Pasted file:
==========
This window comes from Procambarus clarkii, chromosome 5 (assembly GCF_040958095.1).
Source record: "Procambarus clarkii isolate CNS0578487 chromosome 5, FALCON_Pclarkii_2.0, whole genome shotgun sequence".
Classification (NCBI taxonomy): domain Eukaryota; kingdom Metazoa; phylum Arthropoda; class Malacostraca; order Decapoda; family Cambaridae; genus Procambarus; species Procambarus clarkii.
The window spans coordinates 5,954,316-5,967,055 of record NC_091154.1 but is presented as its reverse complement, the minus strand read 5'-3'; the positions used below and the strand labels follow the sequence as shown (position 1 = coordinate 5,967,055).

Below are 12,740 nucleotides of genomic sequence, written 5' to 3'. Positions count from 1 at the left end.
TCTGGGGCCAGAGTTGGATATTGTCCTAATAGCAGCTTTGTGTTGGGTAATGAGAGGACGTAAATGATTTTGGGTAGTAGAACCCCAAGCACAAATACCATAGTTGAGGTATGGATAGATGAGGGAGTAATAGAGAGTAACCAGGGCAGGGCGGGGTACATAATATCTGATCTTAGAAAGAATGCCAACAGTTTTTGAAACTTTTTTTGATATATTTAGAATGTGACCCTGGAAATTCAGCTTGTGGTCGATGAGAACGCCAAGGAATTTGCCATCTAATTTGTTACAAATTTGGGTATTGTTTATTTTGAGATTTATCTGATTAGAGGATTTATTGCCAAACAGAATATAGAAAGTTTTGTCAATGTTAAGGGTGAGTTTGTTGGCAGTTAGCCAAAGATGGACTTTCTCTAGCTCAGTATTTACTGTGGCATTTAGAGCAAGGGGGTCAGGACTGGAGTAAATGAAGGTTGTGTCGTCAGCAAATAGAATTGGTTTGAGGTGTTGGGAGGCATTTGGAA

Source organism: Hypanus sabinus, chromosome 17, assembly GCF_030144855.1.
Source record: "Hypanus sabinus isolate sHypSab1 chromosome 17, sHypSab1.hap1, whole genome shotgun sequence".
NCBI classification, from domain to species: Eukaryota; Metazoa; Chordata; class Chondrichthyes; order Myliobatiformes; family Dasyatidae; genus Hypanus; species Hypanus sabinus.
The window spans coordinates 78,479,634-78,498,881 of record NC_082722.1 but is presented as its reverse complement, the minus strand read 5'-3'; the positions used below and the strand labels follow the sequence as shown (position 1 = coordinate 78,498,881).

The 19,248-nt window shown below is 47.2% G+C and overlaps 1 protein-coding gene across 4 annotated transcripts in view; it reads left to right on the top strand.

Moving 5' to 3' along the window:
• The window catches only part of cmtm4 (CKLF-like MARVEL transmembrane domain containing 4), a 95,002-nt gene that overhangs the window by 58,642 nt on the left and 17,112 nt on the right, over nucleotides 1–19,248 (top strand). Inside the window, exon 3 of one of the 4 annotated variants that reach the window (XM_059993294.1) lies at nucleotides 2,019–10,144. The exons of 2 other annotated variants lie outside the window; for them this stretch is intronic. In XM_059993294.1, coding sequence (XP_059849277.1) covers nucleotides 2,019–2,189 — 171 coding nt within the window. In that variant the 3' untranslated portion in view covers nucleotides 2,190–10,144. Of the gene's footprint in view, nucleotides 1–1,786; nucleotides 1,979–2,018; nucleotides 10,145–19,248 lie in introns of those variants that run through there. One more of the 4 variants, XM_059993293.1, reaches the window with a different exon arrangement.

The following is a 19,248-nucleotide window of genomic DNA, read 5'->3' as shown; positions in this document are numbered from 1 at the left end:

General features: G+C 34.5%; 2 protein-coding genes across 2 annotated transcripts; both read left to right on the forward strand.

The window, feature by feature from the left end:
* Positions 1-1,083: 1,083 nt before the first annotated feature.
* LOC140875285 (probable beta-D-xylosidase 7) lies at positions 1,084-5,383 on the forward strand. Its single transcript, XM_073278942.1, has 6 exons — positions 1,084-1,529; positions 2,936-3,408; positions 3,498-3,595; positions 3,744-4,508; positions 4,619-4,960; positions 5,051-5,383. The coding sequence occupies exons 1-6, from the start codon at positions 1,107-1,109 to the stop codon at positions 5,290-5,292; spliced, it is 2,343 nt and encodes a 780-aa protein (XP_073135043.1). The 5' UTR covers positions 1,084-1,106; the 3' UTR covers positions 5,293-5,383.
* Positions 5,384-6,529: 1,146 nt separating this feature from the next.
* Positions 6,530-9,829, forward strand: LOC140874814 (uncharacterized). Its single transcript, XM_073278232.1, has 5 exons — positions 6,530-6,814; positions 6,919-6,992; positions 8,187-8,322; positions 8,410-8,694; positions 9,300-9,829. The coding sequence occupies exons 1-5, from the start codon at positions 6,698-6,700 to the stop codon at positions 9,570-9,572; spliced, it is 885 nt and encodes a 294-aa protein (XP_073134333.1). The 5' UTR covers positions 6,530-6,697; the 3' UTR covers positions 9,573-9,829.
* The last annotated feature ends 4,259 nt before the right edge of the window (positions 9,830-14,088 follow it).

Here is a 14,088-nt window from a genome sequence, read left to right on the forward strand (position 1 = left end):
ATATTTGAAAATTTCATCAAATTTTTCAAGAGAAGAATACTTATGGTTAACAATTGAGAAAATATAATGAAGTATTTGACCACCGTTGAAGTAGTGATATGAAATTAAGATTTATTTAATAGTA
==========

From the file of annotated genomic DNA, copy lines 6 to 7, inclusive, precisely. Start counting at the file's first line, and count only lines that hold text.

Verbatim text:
TCTGGGGCCAGAGTTGGATATTGTCCTAATAGCAGCTTTGTGTTGGGTAATGAGAGGACGTAAATGATTTTGGGTAGTAGAACCCCAAGCACAAATACCATAGTTGAGGTATGGATAGATGAGGGAGTAATAGAGAGTAACCAGGGCAGGGCGGGGTACATAATATCTGATCTTAGAAAGAATGCCAACAGTTTTTGAAACTTTTTTTGATATATTTAGAATGTGACCCTGGAAATTCAGCTTGTGGTCGATGAGAACGCCAAGGAATTTGCCATCTAATTTGTTACAAATTTGGGTATTGTTTATTTTGAGATTTATCTGATTAGAGGATTTATTGCCAAACAGAATATAGAAAGTTTTGTCAATGTTAAGGGTGAGTTTGTTGGCAGTTAGCCAAAGATGGACTTTCTCTAGCTCAGTATTTACTGTGGCATTTAGAGCAAGGGGGTCAGGACTGGAGTAAATGAAGGTTGTGTCGTCAGCAAATAGAATTGGTTTGAGGTGTTGGGAGGCATTTGGAA

Source organism: Hypanus sabinus, chromosome 17, assembly GCF_030144855.1.